Morehouse College’s Phi Beta Kappa Chapter and Psychology Program to Host Visiting Lecture on Science of Racial BiasDate Released: February 2, 2020
Dr. Stacey Sinclair, a nationally acclaimed Princeton University psychology and public affairs professor, will give the lecture “Prejudice in the Blink of an Eye: The Science of Racial Bias” on Thursday, Feb. 6, at 6 p.m. at Morehouse College.
The talk is being hosted by the Morehouse College chapter of the Phi Beta Kappa Society and the College’s Psychology Program. Phi Beta Kappa is part of the nation’s oldest academic honor society celebrating excellence in the liberal arts and sciences. Morehouse’s chapter of Phi Beta Kappa was founded 52 years ago and is the nation’s first chapter at an HBCU. There are five other chapters in Georgia.
During Thursday’s lecture at the Bank of America Auditorium in the Shirley A. Massey Executive Conference Center, Sinclair will share some of her research on implicit and explicit bias and offer strategies to help the audience curb prejudice in their workplaces, communities, and classrooms. The Eddie Gaffney Lecture in Psychology is free and open to the public.
“We invite members of the public, the business community, and fellow Phi Beta Kappa Society members across metro Atlanta to attend this important lecture on the science of racial bias and its impact on society,” said J.K. Haynes, biology professor and president of Morehouse’s Phi Beta Kappa Society. “Dr. Sinclair’s work on implicit bias is fascinating. Her research on the hidden biases that all individuals have offers insight into human behavior. The audience will benefit from hearing about her work and strategies that can help to reduce implicit bias from festering beneath the surface of an organization.”
Sinclair’s research suggests that people may unknowingly be immersed in social networks characterized by a corresponding degree of implicit and/or explicit bias. She heads a research lab at Princeton that examines how interpersonal interactions can reveal an individual’s culturally held prejudices. Those biases, according to Sinclair, can influence an individual’s thoughts and actions. Her lab is in the initial stages of launching several projects that explore the impact of implicit and explicit bias on the health and intellectual performance of members of stigmatized groups.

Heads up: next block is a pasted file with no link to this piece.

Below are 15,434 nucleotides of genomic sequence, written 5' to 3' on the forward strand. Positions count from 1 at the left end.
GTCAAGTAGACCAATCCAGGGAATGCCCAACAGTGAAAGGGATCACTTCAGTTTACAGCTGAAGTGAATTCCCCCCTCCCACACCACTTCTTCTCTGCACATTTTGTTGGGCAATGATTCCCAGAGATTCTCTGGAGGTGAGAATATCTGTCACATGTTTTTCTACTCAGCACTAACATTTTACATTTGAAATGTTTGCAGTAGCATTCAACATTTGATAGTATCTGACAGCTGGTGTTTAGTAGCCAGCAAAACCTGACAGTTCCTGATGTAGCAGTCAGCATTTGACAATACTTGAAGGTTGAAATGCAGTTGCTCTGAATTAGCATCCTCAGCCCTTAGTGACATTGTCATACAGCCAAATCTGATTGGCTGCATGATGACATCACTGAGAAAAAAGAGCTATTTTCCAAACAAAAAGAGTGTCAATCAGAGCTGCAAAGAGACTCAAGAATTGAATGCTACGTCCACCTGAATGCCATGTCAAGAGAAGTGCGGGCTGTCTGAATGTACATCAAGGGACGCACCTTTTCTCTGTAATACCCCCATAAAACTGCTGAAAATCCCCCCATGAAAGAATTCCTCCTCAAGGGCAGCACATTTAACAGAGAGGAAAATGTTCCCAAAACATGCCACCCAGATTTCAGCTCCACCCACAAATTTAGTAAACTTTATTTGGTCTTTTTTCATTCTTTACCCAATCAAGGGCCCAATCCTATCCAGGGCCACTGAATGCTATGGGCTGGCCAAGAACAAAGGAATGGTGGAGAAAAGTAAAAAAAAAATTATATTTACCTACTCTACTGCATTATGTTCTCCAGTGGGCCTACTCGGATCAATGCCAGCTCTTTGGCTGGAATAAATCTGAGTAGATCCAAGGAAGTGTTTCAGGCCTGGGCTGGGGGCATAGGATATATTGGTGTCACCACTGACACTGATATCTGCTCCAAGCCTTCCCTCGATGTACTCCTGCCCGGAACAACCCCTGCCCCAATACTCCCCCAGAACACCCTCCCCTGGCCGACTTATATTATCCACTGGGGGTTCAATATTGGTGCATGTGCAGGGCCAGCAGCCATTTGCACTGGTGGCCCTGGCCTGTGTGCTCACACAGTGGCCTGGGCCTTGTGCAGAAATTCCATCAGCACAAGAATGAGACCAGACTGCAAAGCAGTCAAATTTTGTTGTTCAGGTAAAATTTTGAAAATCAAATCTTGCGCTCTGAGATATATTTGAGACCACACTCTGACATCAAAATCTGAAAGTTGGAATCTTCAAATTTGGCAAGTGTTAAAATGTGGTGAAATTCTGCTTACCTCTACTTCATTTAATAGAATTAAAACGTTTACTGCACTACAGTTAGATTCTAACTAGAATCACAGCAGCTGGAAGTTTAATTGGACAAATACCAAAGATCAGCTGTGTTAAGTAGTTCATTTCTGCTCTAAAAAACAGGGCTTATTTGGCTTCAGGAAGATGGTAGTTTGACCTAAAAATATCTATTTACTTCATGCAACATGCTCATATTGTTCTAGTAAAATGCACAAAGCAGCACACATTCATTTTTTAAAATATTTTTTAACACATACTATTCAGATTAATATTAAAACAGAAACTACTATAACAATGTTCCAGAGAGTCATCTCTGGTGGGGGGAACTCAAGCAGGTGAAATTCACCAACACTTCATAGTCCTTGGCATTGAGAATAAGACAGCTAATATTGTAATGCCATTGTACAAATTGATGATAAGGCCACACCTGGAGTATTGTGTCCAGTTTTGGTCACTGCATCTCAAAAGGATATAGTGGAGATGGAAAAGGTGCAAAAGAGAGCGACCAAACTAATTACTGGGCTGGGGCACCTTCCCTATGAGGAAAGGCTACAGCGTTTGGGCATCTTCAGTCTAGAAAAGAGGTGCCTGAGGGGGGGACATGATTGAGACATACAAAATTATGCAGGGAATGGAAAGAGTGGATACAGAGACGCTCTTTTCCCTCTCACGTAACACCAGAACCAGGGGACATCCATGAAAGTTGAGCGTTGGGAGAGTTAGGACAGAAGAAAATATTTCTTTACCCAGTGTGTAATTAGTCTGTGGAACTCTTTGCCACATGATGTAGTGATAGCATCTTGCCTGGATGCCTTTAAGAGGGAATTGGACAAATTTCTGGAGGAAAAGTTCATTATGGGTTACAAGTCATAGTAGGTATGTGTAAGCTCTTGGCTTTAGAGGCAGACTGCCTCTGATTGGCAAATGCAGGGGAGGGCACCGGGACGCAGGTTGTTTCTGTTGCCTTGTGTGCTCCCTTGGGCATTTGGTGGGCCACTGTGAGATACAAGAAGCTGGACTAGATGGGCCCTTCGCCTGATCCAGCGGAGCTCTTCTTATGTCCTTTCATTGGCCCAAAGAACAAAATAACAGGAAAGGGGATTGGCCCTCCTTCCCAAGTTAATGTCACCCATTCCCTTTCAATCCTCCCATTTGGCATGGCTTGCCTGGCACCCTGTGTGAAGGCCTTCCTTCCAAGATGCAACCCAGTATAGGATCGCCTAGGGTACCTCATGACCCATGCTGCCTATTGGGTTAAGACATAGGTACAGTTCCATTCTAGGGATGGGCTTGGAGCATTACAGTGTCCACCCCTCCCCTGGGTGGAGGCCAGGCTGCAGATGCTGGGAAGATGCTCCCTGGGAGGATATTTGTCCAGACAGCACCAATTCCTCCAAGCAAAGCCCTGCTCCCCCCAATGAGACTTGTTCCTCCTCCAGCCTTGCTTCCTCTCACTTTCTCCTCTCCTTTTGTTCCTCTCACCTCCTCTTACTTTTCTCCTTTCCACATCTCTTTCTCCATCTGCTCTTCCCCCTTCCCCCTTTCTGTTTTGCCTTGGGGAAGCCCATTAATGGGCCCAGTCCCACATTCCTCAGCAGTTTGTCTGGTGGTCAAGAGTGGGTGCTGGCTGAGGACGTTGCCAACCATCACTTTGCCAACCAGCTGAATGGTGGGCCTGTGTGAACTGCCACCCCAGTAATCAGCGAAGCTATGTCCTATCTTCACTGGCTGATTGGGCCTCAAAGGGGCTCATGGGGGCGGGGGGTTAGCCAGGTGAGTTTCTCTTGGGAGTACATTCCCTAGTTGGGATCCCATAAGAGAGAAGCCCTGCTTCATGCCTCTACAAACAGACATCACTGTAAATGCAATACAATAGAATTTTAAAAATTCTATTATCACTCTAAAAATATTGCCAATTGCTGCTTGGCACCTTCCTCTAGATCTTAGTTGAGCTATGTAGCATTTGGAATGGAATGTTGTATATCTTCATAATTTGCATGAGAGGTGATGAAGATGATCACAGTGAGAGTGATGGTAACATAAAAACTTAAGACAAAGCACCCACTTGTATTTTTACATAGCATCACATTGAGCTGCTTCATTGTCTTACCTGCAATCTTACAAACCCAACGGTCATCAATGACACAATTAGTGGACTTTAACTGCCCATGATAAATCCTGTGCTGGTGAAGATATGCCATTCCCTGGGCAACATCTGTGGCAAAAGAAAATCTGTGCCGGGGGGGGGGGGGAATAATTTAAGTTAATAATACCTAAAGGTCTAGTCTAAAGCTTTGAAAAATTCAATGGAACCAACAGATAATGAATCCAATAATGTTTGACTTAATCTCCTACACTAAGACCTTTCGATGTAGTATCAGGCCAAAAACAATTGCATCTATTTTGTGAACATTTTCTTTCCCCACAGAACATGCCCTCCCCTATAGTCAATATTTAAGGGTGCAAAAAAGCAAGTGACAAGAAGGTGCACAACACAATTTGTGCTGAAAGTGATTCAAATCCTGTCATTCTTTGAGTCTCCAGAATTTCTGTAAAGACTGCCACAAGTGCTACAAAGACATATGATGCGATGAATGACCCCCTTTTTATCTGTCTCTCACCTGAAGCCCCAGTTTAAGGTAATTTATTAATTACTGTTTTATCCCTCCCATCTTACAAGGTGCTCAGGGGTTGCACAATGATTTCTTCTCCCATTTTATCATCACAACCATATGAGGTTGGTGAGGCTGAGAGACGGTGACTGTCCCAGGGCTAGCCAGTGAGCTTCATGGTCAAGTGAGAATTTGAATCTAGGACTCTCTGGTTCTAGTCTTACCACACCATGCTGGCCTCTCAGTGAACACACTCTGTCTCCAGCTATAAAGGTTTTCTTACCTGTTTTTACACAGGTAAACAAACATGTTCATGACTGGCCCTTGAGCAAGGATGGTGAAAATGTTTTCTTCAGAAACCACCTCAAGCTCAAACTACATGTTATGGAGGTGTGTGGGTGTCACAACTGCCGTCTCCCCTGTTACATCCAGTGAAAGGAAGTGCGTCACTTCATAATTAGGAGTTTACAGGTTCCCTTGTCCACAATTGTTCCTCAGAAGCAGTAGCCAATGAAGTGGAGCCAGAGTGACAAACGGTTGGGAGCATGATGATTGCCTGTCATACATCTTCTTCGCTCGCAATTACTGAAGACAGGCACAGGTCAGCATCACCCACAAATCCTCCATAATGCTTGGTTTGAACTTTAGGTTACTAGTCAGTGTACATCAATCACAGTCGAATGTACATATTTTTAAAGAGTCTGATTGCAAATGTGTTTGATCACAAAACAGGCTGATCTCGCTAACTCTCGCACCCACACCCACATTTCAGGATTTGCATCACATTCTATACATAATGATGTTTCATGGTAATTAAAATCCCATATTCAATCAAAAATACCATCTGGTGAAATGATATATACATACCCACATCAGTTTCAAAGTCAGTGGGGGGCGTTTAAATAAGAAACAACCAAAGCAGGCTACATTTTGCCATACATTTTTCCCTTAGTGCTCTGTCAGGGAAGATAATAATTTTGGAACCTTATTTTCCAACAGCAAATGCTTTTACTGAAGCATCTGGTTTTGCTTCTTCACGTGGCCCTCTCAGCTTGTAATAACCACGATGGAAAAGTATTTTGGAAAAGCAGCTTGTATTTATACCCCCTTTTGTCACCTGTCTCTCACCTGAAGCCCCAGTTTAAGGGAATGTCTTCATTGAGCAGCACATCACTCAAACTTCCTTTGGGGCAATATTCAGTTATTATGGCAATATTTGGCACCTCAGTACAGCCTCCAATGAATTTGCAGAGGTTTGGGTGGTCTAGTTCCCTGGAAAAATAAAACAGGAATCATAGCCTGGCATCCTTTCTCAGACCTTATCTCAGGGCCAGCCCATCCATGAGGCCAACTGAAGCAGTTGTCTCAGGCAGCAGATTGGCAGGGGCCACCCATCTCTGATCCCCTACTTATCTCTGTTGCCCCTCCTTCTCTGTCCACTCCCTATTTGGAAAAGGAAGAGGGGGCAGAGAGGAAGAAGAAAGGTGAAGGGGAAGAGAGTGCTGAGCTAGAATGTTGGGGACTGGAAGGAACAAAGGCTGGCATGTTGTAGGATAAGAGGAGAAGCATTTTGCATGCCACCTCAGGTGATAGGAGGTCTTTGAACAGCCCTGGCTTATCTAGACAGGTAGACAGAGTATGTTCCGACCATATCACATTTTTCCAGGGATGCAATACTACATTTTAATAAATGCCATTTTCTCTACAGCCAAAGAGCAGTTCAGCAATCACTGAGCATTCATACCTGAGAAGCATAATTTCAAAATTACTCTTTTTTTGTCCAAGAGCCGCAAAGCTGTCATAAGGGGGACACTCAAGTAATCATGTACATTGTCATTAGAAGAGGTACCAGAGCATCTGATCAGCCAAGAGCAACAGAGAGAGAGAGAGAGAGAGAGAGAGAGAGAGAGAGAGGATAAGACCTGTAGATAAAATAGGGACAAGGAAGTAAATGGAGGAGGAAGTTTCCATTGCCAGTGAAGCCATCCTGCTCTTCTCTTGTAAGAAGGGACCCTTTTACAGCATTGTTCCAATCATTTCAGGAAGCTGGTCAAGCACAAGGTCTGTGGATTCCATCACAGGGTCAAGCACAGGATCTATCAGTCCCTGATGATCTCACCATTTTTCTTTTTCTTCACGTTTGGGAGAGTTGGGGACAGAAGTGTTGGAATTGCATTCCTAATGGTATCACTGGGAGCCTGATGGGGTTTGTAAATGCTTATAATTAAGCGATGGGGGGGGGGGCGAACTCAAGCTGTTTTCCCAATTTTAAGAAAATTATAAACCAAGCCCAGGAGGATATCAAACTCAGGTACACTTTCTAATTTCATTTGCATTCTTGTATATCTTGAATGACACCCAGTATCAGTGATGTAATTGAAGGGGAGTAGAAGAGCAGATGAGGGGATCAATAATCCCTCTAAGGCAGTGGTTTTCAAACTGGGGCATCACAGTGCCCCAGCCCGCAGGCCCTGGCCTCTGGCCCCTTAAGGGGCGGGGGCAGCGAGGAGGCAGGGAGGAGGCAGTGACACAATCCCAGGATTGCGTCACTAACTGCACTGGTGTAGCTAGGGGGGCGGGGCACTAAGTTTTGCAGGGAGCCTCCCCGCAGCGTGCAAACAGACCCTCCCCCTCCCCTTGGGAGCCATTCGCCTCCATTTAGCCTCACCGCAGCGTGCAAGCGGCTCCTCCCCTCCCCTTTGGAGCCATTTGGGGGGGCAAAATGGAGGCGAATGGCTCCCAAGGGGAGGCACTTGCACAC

The projects include research on how implicit anti-black prejudice shapes social interactions among whites, how implicit and explicit prejudice affects academic performance, and how the overall academic experience for ethnic minority and majority students can be influenced by the way institutions justify efforts to foster diversity.
Sinclair has a master’s degree and a doctorate in social psychology from the University of California. Her undergraduate degrees in psychology and economics are from Stanford University. She is a member of the governing board of the American Psychological Association and heads Mathey College, one of the six residential colleges at Princeton University.
She will spend two days at Morehouse as part of the Visiting Scholars Program of the Phi Beta Kappa Society.
Last Modified: February 2, 2020, 18:02 PM, by: H T
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